The Division 2 gameplay consists of two parts. One part is where Massive Entertainment and Ubisoft listened to The Division players and implemented appropriate changes and the other is where they kept some old elements, like bullet sponges.
When the original The Division came out, people immediately started complaining about bullet sponges and the problem persists to this day. Massive Entertainment went to great lengths to curb the issue in The Division 2, but they had to keep bullet sponging in some elements, to preserve the looter shooter feel.
First, let's address the gameplay changes that happened as a direct result of community demand. Bullet sponges are out of a good chunk of the game, even though they are not entirely gone. For example, in the original The Division, once you saw an enemy with a purple or God forbid, a yellow health bar, you would immediately need to check if you have three million spare rounds in your gun.
This is not the case in The Division 2, for the most part. Going through story missions will introduce you to various enemies, some of which have armour. These enemies will be tougher to kill, but the moment you penetrate through the armour, their health will melt with just a few bullets.
Massive Entertainment have managed to make engaging content, in a multiplayer game that is all about getting that sweet powerful loot, without resorting to abnormally high amounts of health on enemies. Combat feels satisfying, you can drop three to four enemies in a single magazine and it doesn't feel like you are shooting peas anymore.
That is, until you group up. Considering that one agent is enough to mow down all the enemies in a mission, it wouldn't make much sense to keep the difficulty level the same when they group up with three other agents. Therefore, enemy health will scale accordingly, but it starts to become egregious as soon as you have three agents in a group. A group of four further increases enemy health pools.
This specific mechanic is the reason why the whole argument about bullet sponges' existence in The Division 2 is confusing. In essence, you will not run into bullet sponges as long as you play solo or with one agent in your team. If you group up with two or three agents, The Division 2 will turn into a bullet sponge galore.
The good news is that agents are no longer bullet sponges themselves, meaning PvP should be more fun than ever. Gone are the days of instant healing through skills, medkits, Nomad's set and the signature ability. Players now need a few seconds to replace their broken armour plate and getting caught by a flanker usually means certain death.
Agents move slightly slower in The Division 2 so chicken dancing is off the table as players can no longer instantly switch their running direction. PvP firefights should, in general, feel more tactical now, with skill and proper decision making having more impact than before, as a firefight can be done in a matter of seconds.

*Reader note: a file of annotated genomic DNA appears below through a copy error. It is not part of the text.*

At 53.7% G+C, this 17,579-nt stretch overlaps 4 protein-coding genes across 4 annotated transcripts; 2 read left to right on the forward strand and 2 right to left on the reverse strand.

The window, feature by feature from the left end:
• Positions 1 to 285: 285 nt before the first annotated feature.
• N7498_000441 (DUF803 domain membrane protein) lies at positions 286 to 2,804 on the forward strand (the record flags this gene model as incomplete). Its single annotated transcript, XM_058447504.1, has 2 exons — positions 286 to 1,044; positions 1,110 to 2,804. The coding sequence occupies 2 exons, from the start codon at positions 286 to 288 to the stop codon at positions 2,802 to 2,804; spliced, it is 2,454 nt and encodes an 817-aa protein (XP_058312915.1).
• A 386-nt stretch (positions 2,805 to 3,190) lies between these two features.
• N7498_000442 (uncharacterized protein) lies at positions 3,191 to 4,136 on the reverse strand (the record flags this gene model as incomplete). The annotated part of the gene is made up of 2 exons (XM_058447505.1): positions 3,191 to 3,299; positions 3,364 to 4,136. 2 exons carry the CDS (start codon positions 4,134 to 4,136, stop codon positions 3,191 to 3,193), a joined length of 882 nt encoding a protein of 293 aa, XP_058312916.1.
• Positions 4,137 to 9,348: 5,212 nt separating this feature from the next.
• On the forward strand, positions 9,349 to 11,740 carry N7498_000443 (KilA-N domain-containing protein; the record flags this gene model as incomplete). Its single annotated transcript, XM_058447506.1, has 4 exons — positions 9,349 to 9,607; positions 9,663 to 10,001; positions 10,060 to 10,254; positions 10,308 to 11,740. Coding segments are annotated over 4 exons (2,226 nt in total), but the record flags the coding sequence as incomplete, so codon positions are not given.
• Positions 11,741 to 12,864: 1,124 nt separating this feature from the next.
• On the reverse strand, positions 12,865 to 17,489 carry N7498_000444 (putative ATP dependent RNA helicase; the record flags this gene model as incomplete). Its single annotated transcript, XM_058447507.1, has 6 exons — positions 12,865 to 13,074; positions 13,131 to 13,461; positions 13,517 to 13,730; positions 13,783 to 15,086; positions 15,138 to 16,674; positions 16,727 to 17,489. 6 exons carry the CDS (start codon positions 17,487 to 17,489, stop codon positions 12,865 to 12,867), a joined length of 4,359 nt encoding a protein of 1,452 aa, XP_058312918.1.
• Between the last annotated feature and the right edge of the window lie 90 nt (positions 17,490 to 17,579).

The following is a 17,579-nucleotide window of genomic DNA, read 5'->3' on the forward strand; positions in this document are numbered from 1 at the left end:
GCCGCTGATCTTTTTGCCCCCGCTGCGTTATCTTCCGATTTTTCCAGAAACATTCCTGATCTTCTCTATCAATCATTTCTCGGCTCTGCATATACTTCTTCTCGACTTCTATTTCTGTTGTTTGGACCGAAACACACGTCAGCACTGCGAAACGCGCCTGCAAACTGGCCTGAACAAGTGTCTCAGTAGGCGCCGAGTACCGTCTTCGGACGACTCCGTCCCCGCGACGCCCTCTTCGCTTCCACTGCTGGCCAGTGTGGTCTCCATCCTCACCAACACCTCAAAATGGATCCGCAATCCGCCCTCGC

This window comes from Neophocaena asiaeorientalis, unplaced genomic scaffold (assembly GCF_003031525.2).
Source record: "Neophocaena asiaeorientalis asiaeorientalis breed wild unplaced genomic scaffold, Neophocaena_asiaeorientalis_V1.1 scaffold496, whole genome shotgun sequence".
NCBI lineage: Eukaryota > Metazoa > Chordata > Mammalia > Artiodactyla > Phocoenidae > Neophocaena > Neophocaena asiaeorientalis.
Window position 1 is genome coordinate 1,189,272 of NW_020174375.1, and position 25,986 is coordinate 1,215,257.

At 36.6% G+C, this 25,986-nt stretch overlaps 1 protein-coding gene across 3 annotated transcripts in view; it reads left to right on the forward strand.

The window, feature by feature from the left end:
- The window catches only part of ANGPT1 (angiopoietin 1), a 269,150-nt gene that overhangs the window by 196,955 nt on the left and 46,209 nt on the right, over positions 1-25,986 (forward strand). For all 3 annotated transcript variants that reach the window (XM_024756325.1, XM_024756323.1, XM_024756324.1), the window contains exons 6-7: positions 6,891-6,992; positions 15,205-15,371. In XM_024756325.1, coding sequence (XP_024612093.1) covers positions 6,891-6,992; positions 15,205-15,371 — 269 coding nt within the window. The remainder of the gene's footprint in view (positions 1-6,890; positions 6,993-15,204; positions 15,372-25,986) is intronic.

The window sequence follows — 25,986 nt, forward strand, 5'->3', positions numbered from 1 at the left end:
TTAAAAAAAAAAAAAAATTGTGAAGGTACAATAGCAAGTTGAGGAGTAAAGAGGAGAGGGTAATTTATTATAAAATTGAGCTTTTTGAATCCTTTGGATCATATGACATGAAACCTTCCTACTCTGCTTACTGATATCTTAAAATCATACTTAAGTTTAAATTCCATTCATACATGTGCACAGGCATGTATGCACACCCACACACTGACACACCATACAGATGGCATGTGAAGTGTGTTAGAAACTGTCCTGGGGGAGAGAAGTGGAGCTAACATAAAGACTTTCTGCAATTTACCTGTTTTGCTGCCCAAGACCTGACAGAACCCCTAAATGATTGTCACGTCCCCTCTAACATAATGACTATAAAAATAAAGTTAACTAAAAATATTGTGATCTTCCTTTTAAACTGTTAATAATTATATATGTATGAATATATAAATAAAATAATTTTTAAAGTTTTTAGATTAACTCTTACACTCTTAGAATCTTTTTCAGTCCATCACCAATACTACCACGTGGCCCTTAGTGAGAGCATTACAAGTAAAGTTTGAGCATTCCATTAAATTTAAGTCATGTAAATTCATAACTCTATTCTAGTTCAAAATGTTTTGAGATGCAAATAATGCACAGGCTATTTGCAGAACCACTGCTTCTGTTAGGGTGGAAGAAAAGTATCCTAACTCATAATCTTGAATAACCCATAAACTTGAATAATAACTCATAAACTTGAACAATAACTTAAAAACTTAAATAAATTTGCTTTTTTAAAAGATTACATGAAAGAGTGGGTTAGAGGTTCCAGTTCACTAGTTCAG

One major issue remains unfixed though, and everyone who played The Division will hate it. Grenades in both games stagger anyone they affect, except some heavy enemies, which is a good thing in itself. The bad part is that the pre-stagger glitch is still present. For those who didn't play The Division or are otherwise unacquainted with it, the glitch makes players go into stagger animation before an enemy grenade explodes or even reaches the impact point, therefore reducing their chances of escaping the blast.
Massive Entertainment have changed many systems for The Division 2, and so far it looks like they made the right moves. Players who want to avoid bullet sponges can now do so by venturing into the Dark Zone more often, while those who don't mind them can simply focus on higher tier PvE content. Raids were not shown yet, but are expected to be filled to the brim with bullet sponges, as they will be eight-player instances.
It is not hard to see that the studio gave a lot of thought to The Division 2, and not only through the mechanics changes. They have also added loot caches all over the place, and it's not that hard to find them, as long as you're not staying on the beaten path, meaning the path shown by the GPS system. Exploration is rewarded and those who pay attention to detail will find faction loot caches that award higher grade items.
Speaking of detail, The Division 2 is filled with smaller things that offer either fan service mini stories of themselves, such as the picture below, showing a sad part in this particular husky's life.
It is important to note that the Private Beta didn't allow players to unlock Pulse, which reveals all enemies around an agent, and most players saw this as a positive thing. Having to focus on battlefield awareness brought another layer of depth to The Division 2 and players are now even asking Massive Entertainment not to include the skill in the final version of the game.